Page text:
0.18

22.44

1

62

62
Royal Bank of Canada

0.11

12.32

2

66

63
Renaissance Capital

0.09

14.27

2

64

64
ACSI Funds

0.08

12.20

1

67

65
Natixis

0.07

13.45

1

65

66
Amplify

0.07

10.62

3

68

67
CSOP

0.06

8.51

3

69

68
Premise Capital

0.05

5.13

1

73

69
LocalShares

0.04

8.06

1

70

70
TrimTabs Asset Management

0.04

6.10

1

71

71
USCF Advisers

0.03

5.62

2

72

72
AlphaClone

0.03

2.86

1

74

73
Diamond Hill

0.02

16.86

1

63

74

 

What’s also noteworthy is that nearly half of iShares’ 334 ETFs are categorized by the firm as “strategies,” meaning smart-beta ETFs, currency-hedged funds, equity income and ESG-focused funds, and the like. These ETFs often have a higher average expense ratio than plain-vanilla funds.

iShares also has more than twice the number of ETFs that SSgA offers, and almost five times as many ETFs as Vanguard has. So the firm is making the most money among ETF issuers, but it’s in great part thanks to a footprint that vastly exceeds that of its closest competitors.

In the end, the story here is that fee compression means revenue compression unless, of course, these increasingly attractive price tags for ETFs translate into more new investors piling into ETFs like never before, bringing in loads of new assets to ETF issuers’ hands.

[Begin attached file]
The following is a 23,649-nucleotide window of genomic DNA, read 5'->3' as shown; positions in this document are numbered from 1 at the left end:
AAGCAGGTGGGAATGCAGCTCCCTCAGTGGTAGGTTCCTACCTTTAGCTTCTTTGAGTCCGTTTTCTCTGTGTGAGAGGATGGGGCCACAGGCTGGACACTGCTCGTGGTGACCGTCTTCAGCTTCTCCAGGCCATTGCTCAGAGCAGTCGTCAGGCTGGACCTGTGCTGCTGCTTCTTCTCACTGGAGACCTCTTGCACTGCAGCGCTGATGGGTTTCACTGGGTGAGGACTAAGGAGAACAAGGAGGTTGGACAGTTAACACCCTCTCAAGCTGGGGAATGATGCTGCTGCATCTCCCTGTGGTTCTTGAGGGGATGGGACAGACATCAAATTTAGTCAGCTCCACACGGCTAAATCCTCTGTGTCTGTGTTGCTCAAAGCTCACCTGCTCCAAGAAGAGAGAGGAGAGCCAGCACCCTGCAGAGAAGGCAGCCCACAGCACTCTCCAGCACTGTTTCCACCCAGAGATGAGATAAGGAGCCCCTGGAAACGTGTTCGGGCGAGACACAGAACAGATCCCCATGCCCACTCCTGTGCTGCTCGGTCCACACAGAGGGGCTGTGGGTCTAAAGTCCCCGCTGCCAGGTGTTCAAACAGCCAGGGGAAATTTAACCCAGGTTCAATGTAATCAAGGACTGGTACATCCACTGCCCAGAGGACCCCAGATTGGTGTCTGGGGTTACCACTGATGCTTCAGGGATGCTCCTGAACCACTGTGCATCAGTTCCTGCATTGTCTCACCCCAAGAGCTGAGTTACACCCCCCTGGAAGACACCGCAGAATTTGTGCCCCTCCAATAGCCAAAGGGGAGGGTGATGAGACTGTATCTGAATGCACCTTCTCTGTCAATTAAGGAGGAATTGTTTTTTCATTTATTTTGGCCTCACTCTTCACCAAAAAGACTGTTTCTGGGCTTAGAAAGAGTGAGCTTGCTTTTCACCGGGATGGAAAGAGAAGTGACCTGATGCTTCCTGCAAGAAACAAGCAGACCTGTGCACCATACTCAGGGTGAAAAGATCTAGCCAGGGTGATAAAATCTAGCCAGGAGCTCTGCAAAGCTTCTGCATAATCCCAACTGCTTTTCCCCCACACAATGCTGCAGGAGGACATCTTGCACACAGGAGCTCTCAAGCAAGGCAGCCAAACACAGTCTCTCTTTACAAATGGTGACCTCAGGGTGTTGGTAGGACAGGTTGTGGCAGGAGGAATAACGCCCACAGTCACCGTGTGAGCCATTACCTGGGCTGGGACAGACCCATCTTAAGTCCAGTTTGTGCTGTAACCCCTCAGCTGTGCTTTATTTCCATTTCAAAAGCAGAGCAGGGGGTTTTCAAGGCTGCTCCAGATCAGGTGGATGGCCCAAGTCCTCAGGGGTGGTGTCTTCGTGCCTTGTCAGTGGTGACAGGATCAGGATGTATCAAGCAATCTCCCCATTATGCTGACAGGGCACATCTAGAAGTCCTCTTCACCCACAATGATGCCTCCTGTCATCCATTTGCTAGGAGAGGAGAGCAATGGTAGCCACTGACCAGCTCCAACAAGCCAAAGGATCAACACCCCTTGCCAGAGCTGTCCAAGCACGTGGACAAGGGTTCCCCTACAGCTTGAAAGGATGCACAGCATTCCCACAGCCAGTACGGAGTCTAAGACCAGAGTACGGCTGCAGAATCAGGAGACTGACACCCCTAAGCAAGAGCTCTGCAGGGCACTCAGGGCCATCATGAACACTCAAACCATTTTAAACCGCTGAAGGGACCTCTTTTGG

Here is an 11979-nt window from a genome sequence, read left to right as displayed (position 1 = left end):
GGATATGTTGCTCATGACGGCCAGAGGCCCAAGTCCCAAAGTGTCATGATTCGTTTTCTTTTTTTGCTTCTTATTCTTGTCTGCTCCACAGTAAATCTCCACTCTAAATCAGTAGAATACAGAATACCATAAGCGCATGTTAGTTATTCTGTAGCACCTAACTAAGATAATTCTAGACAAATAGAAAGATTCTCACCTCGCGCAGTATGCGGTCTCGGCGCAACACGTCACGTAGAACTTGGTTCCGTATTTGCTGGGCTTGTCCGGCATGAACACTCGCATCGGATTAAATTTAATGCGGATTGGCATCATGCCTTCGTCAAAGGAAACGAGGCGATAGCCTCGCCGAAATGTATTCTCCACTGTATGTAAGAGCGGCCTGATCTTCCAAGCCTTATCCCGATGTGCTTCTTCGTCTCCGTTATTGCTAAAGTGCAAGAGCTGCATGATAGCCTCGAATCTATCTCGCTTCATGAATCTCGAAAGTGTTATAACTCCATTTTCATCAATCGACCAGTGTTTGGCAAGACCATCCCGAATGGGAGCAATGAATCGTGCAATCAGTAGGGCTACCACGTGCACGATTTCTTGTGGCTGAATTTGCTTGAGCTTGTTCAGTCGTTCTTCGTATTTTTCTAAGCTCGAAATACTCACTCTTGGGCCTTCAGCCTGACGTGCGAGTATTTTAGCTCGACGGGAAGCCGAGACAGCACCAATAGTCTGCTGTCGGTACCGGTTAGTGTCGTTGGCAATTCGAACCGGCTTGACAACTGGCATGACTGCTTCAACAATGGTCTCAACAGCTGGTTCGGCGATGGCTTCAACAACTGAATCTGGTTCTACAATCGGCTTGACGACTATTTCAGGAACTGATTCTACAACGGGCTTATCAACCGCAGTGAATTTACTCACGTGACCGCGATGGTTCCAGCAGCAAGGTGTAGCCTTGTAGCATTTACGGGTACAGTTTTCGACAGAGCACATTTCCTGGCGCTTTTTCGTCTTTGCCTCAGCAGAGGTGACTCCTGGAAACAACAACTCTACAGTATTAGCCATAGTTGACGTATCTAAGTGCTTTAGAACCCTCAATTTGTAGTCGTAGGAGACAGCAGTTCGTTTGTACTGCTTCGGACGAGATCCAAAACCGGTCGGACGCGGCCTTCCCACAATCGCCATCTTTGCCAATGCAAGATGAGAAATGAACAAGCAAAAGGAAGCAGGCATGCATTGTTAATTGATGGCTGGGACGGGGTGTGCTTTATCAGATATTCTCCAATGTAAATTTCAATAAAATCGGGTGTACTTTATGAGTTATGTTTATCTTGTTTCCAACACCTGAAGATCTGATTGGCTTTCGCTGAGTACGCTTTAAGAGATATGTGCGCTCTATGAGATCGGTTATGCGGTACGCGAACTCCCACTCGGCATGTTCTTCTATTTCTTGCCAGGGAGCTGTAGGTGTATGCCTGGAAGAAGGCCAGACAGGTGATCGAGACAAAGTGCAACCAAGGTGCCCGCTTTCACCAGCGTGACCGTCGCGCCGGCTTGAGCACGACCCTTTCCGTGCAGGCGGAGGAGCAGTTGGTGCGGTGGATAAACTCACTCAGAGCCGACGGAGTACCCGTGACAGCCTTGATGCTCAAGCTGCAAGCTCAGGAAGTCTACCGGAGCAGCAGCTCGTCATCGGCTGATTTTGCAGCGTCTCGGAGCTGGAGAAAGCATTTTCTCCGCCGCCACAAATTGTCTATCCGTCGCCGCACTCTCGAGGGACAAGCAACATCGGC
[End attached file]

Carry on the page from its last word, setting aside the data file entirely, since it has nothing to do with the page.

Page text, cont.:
“Everyone is focused on the booming flows and asset growth into ETFs, but the revenue growth is lagging behind thanks to the fee war and investor cost migration,” Balchunas said. “Looking at this data offers a sneak peek into the future of asset management, which looks more like a jungle than a country club.”

To Nadig, all of this means we’re headed for a “bifurcation” of the ETF market:

“On one hand, we’re going to have a lot of assets in a small number of very low-cost plain-vanilla products, which, on a dollar by dollar basis, are relatively unimportant to the bottom lines of their issuers. On the other end of the barbell, we’ll continue to see a raft of relatively high-cost ETFs chasing themes, factors, fundamentals, niche markets and using leverage, which can be enormously important to the bottom line.”

Contact Cinthia Murphy at cmurphy@etf.com